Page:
• But at that same meeting, researchers started to complain loudly
  • that clinical psychiatrists like me should not be doing scans,
  • that they were only for their research.
  • Being the maverick and having clinical experience,
  • I thought that was a really dumb idea.
  • (Laughter)
  • Without imaging,
  • psychiatrists then and even now make diagnosis like they did in 1840,
  • when Abraham Lincoln was depressed,
  • by talking to people and looking for symptom clusters.
  • Imaging was showing us there was a better way.
  • Did you know that psychiatrists are the only medical specialists
  • that virtually never look at the organ they treat?
  • Think about it!
  • Cardiologists look, neurologists look, orthopedic doctors look,
  • virtually every other medical specialties look -
  • psychiatrists guess.
  • Before imaging,
  • I always felt like I was throwing darts in the dark at my patients
  • and had hurt some of them which horrified me.
  • There is a reason
  • that most psychiatric medications have black box warnings.
  • Give them to the wrong person, and you can precipitate a disaster.
  • Early on, our imaging work taught us many important lessons,
  • such as illnesses, like ADHD, anxiety, depression, and addictions,
  • are not simple or single disorders in the brain,
  • they all have multiple types.
  • For example, here are two patients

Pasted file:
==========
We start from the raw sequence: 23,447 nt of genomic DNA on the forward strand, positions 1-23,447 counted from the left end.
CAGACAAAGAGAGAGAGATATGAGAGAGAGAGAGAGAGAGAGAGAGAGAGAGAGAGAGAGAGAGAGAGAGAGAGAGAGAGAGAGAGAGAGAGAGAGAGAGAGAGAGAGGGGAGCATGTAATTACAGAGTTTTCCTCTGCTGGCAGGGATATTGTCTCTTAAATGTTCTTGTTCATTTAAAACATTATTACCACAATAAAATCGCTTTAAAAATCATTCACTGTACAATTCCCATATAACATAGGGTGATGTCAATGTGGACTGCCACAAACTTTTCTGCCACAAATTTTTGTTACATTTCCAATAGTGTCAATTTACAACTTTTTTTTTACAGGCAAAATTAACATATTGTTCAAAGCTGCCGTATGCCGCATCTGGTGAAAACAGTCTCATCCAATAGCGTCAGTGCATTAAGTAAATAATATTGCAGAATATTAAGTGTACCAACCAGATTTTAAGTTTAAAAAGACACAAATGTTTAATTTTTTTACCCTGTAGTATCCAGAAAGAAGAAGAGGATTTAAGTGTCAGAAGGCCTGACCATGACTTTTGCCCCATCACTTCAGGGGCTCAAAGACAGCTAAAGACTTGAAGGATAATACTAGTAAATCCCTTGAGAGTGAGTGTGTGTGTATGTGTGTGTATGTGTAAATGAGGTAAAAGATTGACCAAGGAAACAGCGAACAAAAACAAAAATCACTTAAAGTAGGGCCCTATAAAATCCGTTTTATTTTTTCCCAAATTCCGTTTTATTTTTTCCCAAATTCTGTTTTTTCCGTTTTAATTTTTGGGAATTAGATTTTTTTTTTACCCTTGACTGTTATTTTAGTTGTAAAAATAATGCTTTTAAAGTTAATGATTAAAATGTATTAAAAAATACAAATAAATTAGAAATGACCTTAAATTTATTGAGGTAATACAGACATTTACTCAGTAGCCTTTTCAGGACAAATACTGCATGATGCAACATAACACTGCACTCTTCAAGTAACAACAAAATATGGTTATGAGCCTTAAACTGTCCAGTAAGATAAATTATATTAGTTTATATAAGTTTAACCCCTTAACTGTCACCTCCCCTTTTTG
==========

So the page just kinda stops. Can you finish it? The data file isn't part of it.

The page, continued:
• who have been diagnosed with major depression,
  • that had virtually the same symptoms, yet radically different brains.
  • One had really low activity in the brain, the other one had really high activity.
  • How would you ever know what to do for them, unless you actually looked?
  • Treatment needs to be tailored
  • to individual brains, not clusters of symptoms.
  • Our imaging work also taught us
  • that mild traumatic brain injury was a major cause of psychiatric illness
  • that ruin people's lives,
  • and virtually no one knew about it because they would see psychiatrists
  • for things like temper problems, anxiety, depression, and insomnia,
  • and they would never look, so they would never know.
  • Here's a scan of a 15-year-old boy
  • who felt down a flight of stairs at the age of three.
  • Even though he was unconscious for only a few minutes,
  • there was nothing mild about the enduring effect
  • that injury had on this boy's life.
  • When I met him at the age of 15, he had just been kicked out
  • of his third residential treatment program for violence.
  • He needed a brain rehabilitation program,
  • not just more medication thrown at him in the dark,
  • or behavioral therapy which, if you think about it, is really cruel.
  • To put him on a behavioral therapy program
  • when behavior is really an expression of the problem, it's not the problem.
  • Researchers have found that undiagnosed brain injuries
  • are a major cause of homelessness, drug and alcohol abuse, depression,
  • panic attacks, ADHD, and suicide.
  • We are in for a pending disaster
  • with the hundreds and thousands of soldiers
  • coming back from Iraq and Afganistan,
  • and virtually no one is looking at the function of their brain.
  • As we continued our work with SPECT,
  • the criticism grew louder, but so did the lessons.
  • Judges and defense attorneys sought our help to understand criminal behavior.
  • Today, we have scanned over 500 convicted felons
  • including 90 murderers.
  • Our work taught us that people who do bad things
  • often have troubled brains.
  • That was not a surprise.
  • But what did surprise us
  • was that many of these brains could be rehabilitated.
  • So here's a radical idea.
  • What if we evaluated and treated troubled brains
  • rather than simply warehousing them in toxic, stressful environments?
  • In my experience, we could save tremendous amounts of money
  • by making these people more functional,